Despite the fact that many European economies are facing an austerity-induced recession, the ‘Austerians’ are already back on the attack. When travelling this week to Riga, Christine Lagarde, head of the IMF, rediscovered that Latvia, back in 2009, had been one of the Troika’s first guinea pigs in Europe to test out the policy of ‘competitive austerity’. Lagarde, according to RTE News, is now hailing Latvian austerity not only as a success story, but also as a solution for the eurozone crisis. According to Christine Lagarde, Latvia quickly decided to go for a package of hard and painful austerity and was rewarded for this by getting the economy back on track towards growth. Crisis-ridden countries, and Greece in particular, should learn from this and accept austerity as the cure to a deep recession.
What is indeed correct is that the Troika’s adjustment programme was indeed extremely brutal, especially in the first year when fiscal cuts squeezed between 8 and 9% of GDP out of the economy. The total fiscal adjustment over the whole three years is reported to have amounted to 15% of GDP. Public sector wages in particular were hit very hard, with wage cuts ranging from between 16 to 26% in administration, health and education. The impact on the economy was predictable: Economic activity contracted in 2009 by close to one fifth (!).
However, the deep 2008-2009 recession was followed in 2010 by a stabilisation of economic activity and the economy started to grow again in 2011. But does this mean that austerity, even if it is painful, is the road to stabilisation and recovery, as is claimed by Christine Lagarde? To answer this question, a close reading of the IMF programme reviews for Latvia is quite revealing.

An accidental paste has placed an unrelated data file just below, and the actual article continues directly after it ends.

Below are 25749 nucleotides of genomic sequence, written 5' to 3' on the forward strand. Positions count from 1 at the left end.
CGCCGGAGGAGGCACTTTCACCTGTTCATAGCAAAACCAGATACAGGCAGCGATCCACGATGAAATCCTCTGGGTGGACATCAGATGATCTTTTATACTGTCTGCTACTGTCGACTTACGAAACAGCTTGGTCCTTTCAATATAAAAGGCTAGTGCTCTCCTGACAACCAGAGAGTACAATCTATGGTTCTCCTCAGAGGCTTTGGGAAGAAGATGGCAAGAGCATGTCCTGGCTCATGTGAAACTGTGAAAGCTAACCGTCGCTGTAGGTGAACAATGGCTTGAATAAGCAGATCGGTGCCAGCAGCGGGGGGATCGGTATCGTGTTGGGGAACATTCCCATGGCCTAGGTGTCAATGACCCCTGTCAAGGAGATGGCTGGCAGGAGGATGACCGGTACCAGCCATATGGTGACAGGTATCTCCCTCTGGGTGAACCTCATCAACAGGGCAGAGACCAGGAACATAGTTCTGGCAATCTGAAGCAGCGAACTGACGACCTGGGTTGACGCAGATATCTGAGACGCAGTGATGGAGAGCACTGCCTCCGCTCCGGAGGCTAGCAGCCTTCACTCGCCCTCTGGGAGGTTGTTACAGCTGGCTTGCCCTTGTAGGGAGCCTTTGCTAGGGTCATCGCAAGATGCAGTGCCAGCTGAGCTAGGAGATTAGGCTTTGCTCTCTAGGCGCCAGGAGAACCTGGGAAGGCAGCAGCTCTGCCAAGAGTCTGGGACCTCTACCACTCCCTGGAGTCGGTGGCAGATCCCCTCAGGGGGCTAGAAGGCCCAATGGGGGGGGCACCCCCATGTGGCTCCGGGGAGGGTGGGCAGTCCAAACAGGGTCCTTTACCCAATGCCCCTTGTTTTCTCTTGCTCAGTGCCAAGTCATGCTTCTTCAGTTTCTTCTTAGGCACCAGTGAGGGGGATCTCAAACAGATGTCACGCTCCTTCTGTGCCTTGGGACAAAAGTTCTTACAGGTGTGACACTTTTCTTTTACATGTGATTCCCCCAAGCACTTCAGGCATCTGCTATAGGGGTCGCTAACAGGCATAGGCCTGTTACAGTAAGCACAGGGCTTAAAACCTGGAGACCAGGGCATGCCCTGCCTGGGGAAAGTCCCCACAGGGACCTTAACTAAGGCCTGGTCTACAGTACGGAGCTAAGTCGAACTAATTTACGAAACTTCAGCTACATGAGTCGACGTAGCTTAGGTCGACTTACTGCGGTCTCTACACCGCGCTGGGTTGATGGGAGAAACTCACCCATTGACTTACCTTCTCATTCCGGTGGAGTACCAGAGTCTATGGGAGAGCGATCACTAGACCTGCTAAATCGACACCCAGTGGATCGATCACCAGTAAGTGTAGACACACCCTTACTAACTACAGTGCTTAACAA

The first review, written at the end of 2009, reads like a ‘wake-up call’. Over the course of that year, Latvia had been hit by a double blow: Exports had fallen by 15% and domestic demand had collapsed because of the huge 9% GDP fiscal cut. The IMF was therefore looking at an economy in total shambles: GDP had contracted by 18%, employment by 8% and unemployment had doubled to 15%. Meanwhile, and despite the 9% fiscal cut, the deficit was calculated to have risen from 3.3% in 2008 to 13% of GDP in 2009, with the negative second round effects on public finances coming from the impact of fiscal austerity on economic activity playing a major role in this.
On top of that, the IMF review carried out at the end of 2009 estimated that the 2010 deficit would be even worse, at a record high of 18% (!) of GDP. This represented a huge gap from the official deficit target of 8.5% of GDP, as set by the ECOFIN council, implying a second massive fiscal squeeze of 10% of GDP or more.
At that moment, the IMF started to have serious doubts. The IMF review from the end of 2009 (point 28) stated: “The massive fiscal contraction required would put additional pressure on output, with significant risk of a downward spiral”. In view of this concern, what the IMF actually then did, was relax the deficit target, replacing the ECOFIN’s 8.5% deficit target with a 12% deficit objective.